The post-game celebration was led by Cox, who was named Finals MVP after putting up 5 goals and 5 assists in the series.  “This was a real showcase for Rennie,” said Marsh.  “Unfortunately, I don’t think he’ll be playing for me next year, but that’s life in the minors.  Onward and upward!”

Now that the Rhinos have their title, many of the players (like Cox) are looking forward to joining the Shockers and helping them to a championship.  “We’ve got great chemistry here and we’ve accomplished a lot,” said C Cyril Perignon.  “The next step is for us to get up to the SHL and go from there.  We think we’ve got the nucleus of a potential Saskatchewan dynasty right here.”

Continue reading “CHL Update: Rhinos Freeze Minnesota for First Title”

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East Up for Grabs

Who’s going to win the SHL’s Eastern division?  Who knows?  If the first three weeks of the season have proven anything, it’s that there’s no clear favorite.

“Maybe, instead of beat each other up for 60 games, we should just pick the winner’s name out of a hat,” said Washington Galaxy coach Rodney Reagle.  “That would probably be just as fair.”

Washington SmallReagle’s Galaxy were the division favorites coming into this season after essentially going wire-to-wire last season and pushing the champion Anchorage Igloos to seven games in the SHL Finals.  But much like the Igloos, Washington has struggled to stay above the .500 mark.  Unlike the Igloos, however, the Galaxy haven’t had to deal with any major injuries.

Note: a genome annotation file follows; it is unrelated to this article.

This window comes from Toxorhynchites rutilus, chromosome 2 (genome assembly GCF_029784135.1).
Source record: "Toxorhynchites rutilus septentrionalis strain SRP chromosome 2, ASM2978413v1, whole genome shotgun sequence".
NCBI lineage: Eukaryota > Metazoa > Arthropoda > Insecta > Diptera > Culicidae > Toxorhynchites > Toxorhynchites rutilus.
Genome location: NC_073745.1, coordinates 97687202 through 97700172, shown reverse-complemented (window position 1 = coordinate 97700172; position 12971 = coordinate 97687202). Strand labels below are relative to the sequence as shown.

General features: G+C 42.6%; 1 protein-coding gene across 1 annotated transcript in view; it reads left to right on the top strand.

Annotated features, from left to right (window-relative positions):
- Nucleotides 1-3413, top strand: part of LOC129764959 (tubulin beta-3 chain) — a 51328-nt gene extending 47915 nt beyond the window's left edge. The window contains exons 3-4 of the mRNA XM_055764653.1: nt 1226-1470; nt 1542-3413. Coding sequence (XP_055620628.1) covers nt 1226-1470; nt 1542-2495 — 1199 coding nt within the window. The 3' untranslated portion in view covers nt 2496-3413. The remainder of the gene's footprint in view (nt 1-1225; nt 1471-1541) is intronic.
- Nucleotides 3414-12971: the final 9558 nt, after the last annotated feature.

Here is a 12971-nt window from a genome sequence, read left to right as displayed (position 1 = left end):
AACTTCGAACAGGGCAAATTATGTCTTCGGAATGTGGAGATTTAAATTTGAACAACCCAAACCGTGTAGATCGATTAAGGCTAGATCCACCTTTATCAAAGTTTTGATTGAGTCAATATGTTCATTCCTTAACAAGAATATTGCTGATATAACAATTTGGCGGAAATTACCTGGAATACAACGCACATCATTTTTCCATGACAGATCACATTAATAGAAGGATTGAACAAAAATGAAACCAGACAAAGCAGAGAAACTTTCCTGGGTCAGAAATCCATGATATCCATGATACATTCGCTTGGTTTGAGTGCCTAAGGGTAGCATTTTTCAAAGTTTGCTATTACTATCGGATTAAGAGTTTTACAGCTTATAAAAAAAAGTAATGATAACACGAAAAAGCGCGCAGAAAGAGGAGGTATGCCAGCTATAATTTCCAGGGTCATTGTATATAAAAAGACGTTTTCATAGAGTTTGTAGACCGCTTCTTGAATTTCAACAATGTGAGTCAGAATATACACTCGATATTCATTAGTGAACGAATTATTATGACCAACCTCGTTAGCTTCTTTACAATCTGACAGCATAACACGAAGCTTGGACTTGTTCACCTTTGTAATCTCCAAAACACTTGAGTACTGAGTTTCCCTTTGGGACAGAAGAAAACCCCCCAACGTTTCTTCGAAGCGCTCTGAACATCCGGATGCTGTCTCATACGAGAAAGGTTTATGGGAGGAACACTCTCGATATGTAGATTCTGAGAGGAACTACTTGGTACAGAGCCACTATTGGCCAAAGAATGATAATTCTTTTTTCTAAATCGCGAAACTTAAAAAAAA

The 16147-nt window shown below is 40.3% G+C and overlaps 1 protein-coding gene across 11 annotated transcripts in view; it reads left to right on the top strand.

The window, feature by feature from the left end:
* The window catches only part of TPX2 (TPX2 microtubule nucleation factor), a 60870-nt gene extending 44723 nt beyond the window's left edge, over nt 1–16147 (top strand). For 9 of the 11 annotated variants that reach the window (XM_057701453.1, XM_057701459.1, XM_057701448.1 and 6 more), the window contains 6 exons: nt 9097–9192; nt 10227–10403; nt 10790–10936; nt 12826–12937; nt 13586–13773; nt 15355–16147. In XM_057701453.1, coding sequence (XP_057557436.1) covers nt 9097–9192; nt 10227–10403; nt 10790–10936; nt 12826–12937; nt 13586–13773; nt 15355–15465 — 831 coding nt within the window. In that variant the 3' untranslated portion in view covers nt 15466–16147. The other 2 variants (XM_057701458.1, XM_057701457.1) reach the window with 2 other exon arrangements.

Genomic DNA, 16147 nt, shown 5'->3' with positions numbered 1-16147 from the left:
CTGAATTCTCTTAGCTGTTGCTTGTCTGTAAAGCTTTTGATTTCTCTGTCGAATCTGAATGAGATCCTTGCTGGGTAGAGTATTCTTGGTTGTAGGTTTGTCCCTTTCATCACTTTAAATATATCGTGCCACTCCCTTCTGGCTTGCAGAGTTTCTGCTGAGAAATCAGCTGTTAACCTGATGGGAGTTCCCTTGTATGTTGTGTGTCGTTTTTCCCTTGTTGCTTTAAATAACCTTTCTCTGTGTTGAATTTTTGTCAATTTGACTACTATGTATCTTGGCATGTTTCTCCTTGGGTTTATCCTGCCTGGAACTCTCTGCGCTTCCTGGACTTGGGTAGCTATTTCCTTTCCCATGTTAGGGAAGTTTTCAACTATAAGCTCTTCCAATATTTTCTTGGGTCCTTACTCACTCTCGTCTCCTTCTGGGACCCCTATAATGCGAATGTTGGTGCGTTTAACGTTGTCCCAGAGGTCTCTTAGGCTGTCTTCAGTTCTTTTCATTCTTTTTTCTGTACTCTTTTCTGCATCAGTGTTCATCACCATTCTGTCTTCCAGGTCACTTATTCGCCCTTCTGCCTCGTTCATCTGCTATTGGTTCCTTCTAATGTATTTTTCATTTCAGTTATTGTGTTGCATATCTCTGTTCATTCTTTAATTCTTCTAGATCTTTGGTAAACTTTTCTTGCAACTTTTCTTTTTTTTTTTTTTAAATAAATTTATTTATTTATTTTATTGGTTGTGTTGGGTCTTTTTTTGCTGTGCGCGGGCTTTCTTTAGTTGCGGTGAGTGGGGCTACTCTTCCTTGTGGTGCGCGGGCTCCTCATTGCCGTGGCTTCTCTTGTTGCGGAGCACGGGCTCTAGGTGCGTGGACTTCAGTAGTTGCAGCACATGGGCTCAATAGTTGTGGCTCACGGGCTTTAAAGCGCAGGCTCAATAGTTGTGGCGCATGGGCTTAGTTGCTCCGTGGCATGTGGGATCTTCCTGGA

So what’s plaguing Washington?  Offensive malaise.  While RW Jefferson McNeely has bounced back from a disappointing season to be an elite scoring force, LW Casey Thurman has gotten off to a slow start (5 goals, 11 points).

The primary culprit, though, has been the Galaxy’s third line.  Last year, the line was a secret weapon for the Galaxy, providing a consistent offensive presence.  This year has been a different story.  Washington lost LW Todd Douglas and C Drustan Zarkovich in the expansion draft; their replacements, rookies Henry Van Alpin and Barry Sullivan, have struggled badly.  Van Alpin failed to record a point in 10 games, and has been a healthy scratch in three straight games.  Sullivan, expected to be a strong two-way force, has posted only 1 goal and 2 assists so far.  The current points leader on the third line: stay-home D Bill Corbett.

“Obviously, we’ve had some growing pains with the third line,” said Reagle.  “If we can get them producing the way we expect, I think we can start to pull away.”  So far, though, they haven’t.  Their 8-6-1 start has them on top of the division by a single point.

Hershey SmallIf any team in the East was expected to challenge Washington, it was the Hershey Bliss.  They stumbled to a disappointing third-place finish last year after a major injury to star LW Lance Sweet sank their season.  This year, though, Sweet was back to 100%, and the team seemingly strengthened itself on both ends in the offseason.